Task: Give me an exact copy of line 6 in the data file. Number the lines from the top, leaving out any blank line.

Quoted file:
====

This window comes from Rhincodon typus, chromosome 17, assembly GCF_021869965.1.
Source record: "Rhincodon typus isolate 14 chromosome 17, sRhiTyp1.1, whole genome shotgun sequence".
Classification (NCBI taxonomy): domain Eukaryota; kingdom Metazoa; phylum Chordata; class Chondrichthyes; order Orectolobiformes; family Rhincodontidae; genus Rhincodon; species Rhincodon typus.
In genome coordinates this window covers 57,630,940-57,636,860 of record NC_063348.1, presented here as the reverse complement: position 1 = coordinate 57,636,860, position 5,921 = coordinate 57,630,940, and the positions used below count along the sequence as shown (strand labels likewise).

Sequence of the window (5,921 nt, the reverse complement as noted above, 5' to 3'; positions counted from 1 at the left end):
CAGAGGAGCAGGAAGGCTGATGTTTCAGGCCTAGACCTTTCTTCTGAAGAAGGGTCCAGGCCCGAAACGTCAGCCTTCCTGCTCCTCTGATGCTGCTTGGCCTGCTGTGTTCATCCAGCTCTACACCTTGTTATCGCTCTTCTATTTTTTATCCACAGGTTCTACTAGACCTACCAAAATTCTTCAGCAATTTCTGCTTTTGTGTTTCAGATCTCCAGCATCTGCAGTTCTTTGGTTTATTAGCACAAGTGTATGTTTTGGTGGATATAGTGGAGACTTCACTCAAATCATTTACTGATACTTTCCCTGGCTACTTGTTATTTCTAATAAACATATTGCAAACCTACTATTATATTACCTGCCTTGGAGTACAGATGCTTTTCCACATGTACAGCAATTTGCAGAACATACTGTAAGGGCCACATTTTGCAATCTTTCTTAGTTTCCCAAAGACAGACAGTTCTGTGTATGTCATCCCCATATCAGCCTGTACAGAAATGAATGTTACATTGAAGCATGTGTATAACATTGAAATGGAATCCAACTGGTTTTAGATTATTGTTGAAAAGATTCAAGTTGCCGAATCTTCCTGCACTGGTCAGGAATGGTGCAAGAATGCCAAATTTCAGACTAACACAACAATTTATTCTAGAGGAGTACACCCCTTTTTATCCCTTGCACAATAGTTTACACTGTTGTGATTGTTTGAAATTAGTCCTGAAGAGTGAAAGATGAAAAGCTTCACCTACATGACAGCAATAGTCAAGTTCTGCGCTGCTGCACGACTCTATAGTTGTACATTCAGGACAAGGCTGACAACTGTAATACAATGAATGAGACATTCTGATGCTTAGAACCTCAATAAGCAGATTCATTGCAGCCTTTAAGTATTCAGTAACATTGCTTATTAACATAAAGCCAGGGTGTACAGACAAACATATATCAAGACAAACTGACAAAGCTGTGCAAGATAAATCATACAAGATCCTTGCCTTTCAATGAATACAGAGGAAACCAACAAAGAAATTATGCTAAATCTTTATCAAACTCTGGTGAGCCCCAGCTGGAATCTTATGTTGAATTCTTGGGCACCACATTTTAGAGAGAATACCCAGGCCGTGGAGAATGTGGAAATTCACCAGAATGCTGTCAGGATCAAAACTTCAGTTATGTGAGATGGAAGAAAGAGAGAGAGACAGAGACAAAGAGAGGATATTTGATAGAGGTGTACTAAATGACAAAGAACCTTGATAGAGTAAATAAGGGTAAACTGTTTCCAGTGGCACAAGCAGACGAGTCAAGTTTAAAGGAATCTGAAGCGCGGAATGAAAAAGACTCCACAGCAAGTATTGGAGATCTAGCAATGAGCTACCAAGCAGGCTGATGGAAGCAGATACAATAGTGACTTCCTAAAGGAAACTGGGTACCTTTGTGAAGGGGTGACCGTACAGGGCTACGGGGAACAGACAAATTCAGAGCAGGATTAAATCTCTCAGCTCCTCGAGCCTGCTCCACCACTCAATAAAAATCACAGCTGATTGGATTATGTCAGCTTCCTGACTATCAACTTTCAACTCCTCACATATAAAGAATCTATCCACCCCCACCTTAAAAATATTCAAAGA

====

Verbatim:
CAGAGGAGCAGGAAGGCTGATGTTTCAGGCCTAGACCTTTCTTCTGAAGAAGGGTCCAGGCCCGAAACGTCAGCCTTCCTGCTCCTCTGATGCTGCTTGGCCTGCTGTGTTCATCCAGCTCTACACCTTGTTATCGCTCTTCTATTTTTTATCCACAGGTTCTACTAGACCTACCAAAATTCTTCAGCAATTTCTGCTTTTGTGTTTCAGATCTCCAGCATCTGCAGTTCTTTGGTTTATTAGCACAAGTGTATGTTTTGGTGGATATAGTGGAGACTTCACTCAAATCATTTACTGATACTTTCCCTGGCTACTTGTTATTTCTAATAAACATATTGCAAACCTACTATTATATTACCTGCCTTGGAGTACAGATGCTTTTCCACATGTACAGCAATTTGCAGAACATACTGTAAGGGCCACATTTTGCAATCTTTCTTAGTTTCCCAAAGACAGACAGTTCTGTGTATGTCATCCCCATATCAGCCTGTACAGAAATGAATGTTACATTGAAGCATGTGTATAACATTGAAATGGAATCCAACTGGTTTTAGATTATTGTTGAAAAGATTCAAGTTGCCGAATCTTCCTGCACTGGTCAGGAATGGTGCAAGAATGCCAAATTTCAGACTAACACAACAATTTATTCTAGAGGAGTACACCCCTTTTTATCCCTTGCACAATAGTTTACACTGTTGTGATTGTTTGAAATTAGTCCTGAAGAGTGAAAGATGAAAAGCTTCACCTACATGACAGCAATAGTCAAGTTCTGCGCTGCTGCACGACTCTATAGTTGTACATTCAGGACAAGGCTGACAACTGTAATACAATGAATGAGACATTCTGATGCTTAGAACCTCAATAAGCAGATTCATTGCAGCCTTTAAGTATTCAGTAACATTGCTTATTAACATAAAGCCAGGGTGTACAGACAAACATATATCAAGACAAACTGACAAAGCTGTGCAAGATAAATCATACAAGATCCTTGCCTTTCAATGAATACAGAGGAAACCAACAAAGAAATTATGCTAAATCTTTATCAAACTCTGGTGAGCCCCAGCTGGAATCTTATGTTGAATTCTTGGGCACCACATTTTAGAGAGAATACCCAGGCCGTGGAGAATGTGGAAATTCACCAGAATGCTGTCAGGATCAAAACTTCAGTTATGTGAGATGGAAGAAAGAGAGAGAGACAGAGACAAAGAGAGGATATTTGATAGAGGTGTACTAAATGACAAAGAACCTTGATAGAGTAAATAAGGGTAAACTGTTTCCAGTGGCACAAGCAGACGAGTCAAGTTTAAAGGAATCTGAAGCGCGGAATGAAAAAGACTCCACAGCAAGTATTGGAGATCTAGCAATGAGCTACCAAGCAGGCTGATGGAAGCAGATACAATAGTGACTTCCTAAAGGAAACTGGGTACCTTTGTGAAGGGGTGACCGTACAGGGCTACGGGGAACAGACAAATTCAGAGCAGGATTAAATCTCTCAGCTCCTCGAGCCTGCTCCACCACTCAATAAAAATCACAGCTGATTGGATTATGTCAGCTTCCTGACTATCAACTTTCAACTCCTCACATATAAAGAATCTATCCACCCCCACCTTAAAAATATTCAAAGA